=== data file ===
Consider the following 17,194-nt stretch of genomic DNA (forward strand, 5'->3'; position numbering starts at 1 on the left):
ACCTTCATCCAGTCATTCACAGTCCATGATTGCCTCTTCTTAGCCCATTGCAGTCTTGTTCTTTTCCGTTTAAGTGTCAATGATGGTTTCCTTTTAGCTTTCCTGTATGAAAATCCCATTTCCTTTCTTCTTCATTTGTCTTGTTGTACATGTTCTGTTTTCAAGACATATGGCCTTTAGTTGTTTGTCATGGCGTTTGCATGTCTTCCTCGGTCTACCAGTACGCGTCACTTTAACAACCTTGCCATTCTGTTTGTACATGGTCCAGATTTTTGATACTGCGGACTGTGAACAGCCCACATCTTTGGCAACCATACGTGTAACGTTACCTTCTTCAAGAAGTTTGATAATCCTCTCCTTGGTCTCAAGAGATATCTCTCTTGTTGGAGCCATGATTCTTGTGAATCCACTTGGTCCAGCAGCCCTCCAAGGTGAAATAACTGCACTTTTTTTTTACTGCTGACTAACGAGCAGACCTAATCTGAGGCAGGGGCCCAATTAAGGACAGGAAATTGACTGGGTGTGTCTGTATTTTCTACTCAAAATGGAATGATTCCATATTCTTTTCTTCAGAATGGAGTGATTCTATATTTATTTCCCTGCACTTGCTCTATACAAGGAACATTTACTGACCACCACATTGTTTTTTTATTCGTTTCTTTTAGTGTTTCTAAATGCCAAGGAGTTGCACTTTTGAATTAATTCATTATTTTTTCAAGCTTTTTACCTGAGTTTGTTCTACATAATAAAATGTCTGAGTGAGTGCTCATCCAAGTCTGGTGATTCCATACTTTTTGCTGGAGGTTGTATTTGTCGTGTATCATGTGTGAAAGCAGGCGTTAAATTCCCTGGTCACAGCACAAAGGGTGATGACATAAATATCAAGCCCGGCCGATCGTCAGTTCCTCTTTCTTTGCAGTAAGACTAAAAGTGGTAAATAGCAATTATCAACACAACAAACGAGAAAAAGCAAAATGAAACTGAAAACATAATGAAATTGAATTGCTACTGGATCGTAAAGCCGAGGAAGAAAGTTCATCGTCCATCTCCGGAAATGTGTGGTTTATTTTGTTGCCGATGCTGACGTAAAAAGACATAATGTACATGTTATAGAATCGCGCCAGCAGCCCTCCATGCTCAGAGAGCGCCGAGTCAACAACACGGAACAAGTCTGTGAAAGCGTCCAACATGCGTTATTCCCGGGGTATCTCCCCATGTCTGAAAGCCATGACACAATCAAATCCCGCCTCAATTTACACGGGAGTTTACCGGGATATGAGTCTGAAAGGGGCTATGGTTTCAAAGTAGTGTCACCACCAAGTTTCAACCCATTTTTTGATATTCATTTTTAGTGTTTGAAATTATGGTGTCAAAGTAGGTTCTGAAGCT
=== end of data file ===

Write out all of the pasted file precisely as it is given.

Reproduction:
Consider the following 17,194-nt stretch of genomic DNA (forward strand, 5'->3'; position numbering starts at 1 on the left):
ACCTTCATCCAGTCATTCACAGTCCATGATTGCCTCTTCTTAGCCCATTGCAGTCTTGTTCTTTTCCGTTTAAGTGTCAATGATGGTTTCCTTTTAGCTTTCCTGTATGAAAATCCCATTTCCTTTCTTCTTCATTTGTCTTGTTGTACATGTTCTGTTTTCAAGACATATGGCCTTTAGTTGTTTGTCATGGCGTTTGCATGTCTTCCTCGGTCTACCAGTACGCGTCACTTTAACAACCTTGCCATTCTGTTTGTACATGGTCCAGATTTTTGATACTGCGGACTGTGAACAGCCCACATCTTTGGCAACCATACGTGTAACGTTACCTTCTTCAAGAAGTTTGATAATCCTCTCCTTGGTCTCAAGAGATATCTCTCTTGTTGGAGCCATGATTCTTGTGAATCCACTTGGTCCAGCAGCCCTCCAAGGTGAAATAACTGCACTTTTTTTTTACTGCTGACTAACGAGCAGACCTAATCTGAGGCAGGGGCCCAATTAAGGACAGGAAATTGACTGGGTGTGTCTGTATTTTCTACTCAAAATGGAATGATTCCATATTCTTTTCTTCAGAATGGAGTGATTCTATATTTATTTCCCTGCACTTGCTCTATACAAGGAACATTTACTGACCACCACATTGTTTTTTTATTCGTTTCTTTTAGTGTTTCTAAATGCCAAGGAGTTGCACTTTTGAATTAATTCATTATTTTTTCAAGCTTTTTACCTGAGTTTGTTCTACATAATAAAATGTCTGAGTGAGTGCTCATCCAAGTCTGGTGATTCCATACTTTTTGCTGGAGGTTGTATTTGTCGTGTATCATGTGTGAAAGCAGGCGTTAAATTCCCTGGTCACAGCACAAAGGGTGATGACATAAATATCAAGCCCGGCCGATCGTCAGTTCCTCTTTCTTTGCAGTAAGACTAAAAGTGGTAAATAGCAATTATCAACACAACAAACGAGAAAAAGCAAAATGAAACTGAAAACATAATGAAATTGAATTGCTACTGGATCGTAAAGCCGAGGAAGAAAGTTCATCGTCCATCTCCGGAAATGTGTGGTTTATTTTGTTGCCGATGCTGACGTAAAAAGACATAATGTACATGTTATAGAATCGCGCCAGCAGCCCTCCATGCTCAGAGAGCGCCGAGTCAACAACACGGAACAAGTCTGTGAAAGCGTCCAACATGCGTTATTCCCGGGGTATCTCCCCATGTCTGAAAGCCATGACACAATCAAATCCCGCCTCAATTTACACGGGAGTTTACCGGGATATGAGTCTGAAAGGGGCTATGGTTTCAAAGTAGTGTCACCACCAAGTTTCAACCCATTTTTTGATATTCATTTTTAGTGTTTGAAATTATGGTGTCAAAGTAGGTTCTGAAGCT